Is a Fetus Alive? (part 2)
Last week we discussed the position of Rabbi Waldenberg as recorded in his responsa, Tzitz Eliezer, that the unborn child is not considered to be alive in the eyes of the halacha. He based this opinion on the understanding of the Rambam, and particularly the relation between the words of the Rambam and those of the Mishna.
But another halachic giant held the exact opposite; Rabbi Moshe Feinstein stated that the Rambam was clearly of the opinion that the unborn child is considered to be alive. Therefore, Rabbi Feinstein wrote, the Rambam had to employ the concept of the rodef in order to permit terminating a pregnancy, even when the mother's life is in danger. Since the fetus is alive and the mother is alive and we can only save one and not the other, it is forbidden to kill one person even in order to save another. However if one is a rodef then he must be killed to save the other. Therefore, Rabbi Feinstein held that it is forbidden to terminate a pregnancy under any circumstances, even if the child is ill and even if he will not be able to live afterwards. He was of the opinion that the pregnancy should continue and the child be born even if he will die soon afterwards. Rabbi Feinstein writes that he felt a need to be strict in light of the large numbers of unwarranted abortions and that we need to take a stand and stop this wherever possible. He writes that he was shocked to see the opinion of Rabbi Waldenberg who allowed the termination of a pregnancy and he felt that one should not rely on this lenient opinion. There is still, though, a question that remains. How come the unborn child is a rodef before he is born but not after he is born, when he still endangers the mother? Rabbi Feinstein answers that while we may not have a good answer to this it still does not compromise our halachic position since we see that none of the classic commentators on the Rambam disagree or even comment. We can therefore assume that the Rambam had an answer to this question, even if we do not know what it is. [Note that Rambam's word is K'RODEIF, like a Rodeif. Not a real one, but we will consider it so. - Ed.] He does offer one possible answer; that the unborn child is alive and has a soul but not a complete soul, and when we have to decide between saving the mother or saving the fetus, we save her. However when he is born they are on the same halachic level and so we are incapable of deciding who to save and must let nature take its course. So we see that two halachic authorities of the same generation gave complete opposite psak based on the same Rambam. One allows the termination in certain cases and one does not allow it under any circumstance. In such a case a person needs to seek specific halachic guidance.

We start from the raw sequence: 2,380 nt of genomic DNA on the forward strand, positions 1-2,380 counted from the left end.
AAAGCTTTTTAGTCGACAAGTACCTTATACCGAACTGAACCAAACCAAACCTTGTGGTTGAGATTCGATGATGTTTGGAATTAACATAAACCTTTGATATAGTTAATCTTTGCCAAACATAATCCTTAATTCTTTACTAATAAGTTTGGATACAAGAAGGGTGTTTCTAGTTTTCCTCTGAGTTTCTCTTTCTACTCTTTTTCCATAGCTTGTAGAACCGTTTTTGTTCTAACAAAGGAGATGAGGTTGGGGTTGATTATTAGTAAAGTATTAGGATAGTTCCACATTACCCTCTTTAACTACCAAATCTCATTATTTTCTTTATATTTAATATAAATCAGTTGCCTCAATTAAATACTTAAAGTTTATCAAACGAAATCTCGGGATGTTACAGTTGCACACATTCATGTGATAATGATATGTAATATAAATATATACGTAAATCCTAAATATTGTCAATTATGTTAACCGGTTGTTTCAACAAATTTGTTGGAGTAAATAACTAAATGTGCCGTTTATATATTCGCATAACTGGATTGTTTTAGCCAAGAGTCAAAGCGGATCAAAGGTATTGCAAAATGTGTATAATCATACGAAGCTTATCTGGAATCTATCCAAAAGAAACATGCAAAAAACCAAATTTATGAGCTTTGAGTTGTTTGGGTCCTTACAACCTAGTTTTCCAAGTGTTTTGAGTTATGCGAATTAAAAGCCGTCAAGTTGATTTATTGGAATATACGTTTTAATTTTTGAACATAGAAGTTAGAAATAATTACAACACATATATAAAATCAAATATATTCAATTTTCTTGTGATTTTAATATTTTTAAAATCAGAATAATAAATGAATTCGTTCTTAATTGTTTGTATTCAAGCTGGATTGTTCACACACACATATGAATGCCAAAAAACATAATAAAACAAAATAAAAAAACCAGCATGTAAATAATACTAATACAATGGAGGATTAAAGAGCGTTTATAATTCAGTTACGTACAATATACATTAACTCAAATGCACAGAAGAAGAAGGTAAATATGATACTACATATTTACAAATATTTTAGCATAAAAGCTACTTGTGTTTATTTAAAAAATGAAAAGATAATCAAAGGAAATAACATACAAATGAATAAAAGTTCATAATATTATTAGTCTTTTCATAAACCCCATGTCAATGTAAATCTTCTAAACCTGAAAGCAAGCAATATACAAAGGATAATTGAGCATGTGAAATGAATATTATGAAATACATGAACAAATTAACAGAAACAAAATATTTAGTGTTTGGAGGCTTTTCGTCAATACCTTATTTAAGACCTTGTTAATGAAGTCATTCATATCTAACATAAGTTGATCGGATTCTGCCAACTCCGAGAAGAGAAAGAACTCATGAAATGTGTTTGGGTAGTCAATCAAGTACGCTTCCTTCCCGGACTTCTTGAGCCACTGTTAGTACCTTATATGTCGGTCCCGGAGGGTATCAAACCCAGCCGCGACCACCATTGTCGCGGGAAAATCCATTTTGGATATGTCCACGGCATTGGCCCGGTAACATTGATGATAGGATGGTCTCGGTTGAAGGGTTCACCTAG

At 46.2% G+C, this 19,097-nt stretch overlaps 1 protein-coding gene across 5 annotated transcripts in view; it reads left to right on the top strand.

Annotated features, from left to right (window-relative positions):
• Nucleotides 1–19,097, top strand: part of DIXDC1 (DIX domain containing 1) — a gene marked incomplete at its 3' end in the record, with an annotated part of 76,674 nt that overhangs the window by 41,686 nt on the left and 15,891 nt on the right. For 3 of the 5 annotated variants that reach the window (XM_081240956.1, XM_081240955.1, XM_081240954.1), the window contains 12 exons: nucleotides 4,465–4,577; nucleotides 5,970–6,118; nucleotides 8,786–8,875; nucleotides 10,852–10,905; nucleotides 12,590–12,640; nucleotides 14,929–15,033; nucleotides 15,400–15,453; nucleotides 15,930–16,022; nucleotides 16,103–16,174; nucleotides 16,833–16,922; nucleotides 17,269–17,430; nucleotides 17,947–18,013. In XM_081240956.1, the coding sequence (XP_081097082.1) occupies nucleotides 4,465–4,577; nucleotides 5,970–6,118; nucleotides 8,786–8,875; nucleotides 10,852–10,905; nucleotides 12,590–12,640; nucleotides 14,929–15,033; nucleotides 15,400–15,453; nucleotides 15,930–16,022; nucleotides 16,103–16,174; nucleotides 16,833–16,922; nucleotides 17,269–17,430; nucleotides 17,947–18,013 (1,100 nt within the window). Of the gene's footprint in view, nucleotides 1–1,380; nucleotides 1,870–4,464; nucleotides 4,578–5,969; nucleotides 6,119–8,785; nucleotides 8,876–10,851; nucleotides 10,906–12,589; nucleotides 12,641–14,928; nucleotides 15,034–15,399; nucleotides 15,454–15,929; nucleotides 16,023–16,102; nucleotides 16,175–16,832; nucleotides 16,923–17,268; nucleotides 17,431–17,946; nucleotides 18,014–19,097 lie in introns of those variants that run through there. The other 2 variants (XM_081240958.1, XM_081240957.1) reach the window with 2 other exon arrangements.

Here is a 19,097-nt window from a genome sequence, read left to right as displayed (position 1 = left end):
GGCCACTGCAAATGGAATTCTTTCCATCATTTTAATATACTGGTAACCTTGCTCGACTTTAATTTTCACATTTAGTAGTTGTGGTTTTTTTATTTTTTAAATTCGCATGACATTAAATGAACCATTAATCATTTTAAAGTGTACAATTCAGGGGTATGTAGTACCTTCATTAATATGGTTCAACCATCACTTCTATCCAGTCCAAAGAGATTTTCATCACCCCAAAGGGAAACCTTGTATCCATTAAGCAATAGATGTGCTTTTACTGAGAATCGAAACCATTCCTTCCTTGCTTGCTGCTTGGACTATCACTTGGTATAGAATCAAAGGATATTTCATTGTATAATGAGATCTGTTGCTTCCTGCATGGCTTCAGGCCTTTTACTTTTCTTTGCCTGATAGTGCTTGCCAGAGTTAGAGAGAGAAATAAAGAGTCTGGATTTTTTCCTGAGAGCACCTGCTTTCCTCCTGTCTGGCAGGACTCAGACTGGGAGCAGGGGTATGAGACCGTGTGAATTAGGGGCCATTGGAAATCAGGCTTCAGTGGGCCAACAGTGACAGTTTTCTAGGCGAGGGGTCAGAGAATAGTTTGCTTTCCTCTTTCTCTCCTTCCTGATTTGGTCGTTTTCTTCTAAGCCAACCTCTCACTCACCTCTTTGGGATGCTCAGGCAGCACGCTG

The Puah Institute for Fertility and Gynecology in Accordance with Halacha is based in Jerusalem and helps couples from all over the world who are experiencing fertility problems. Puah offers free counseling in five languages, halachic supervision, and educational programs. Puah has offices in New York, Los Angeles and Paris. To contact the Puah Institute please call 1-800-071111 in Israel or in the US 718-336-0603. website: www.puahonline.org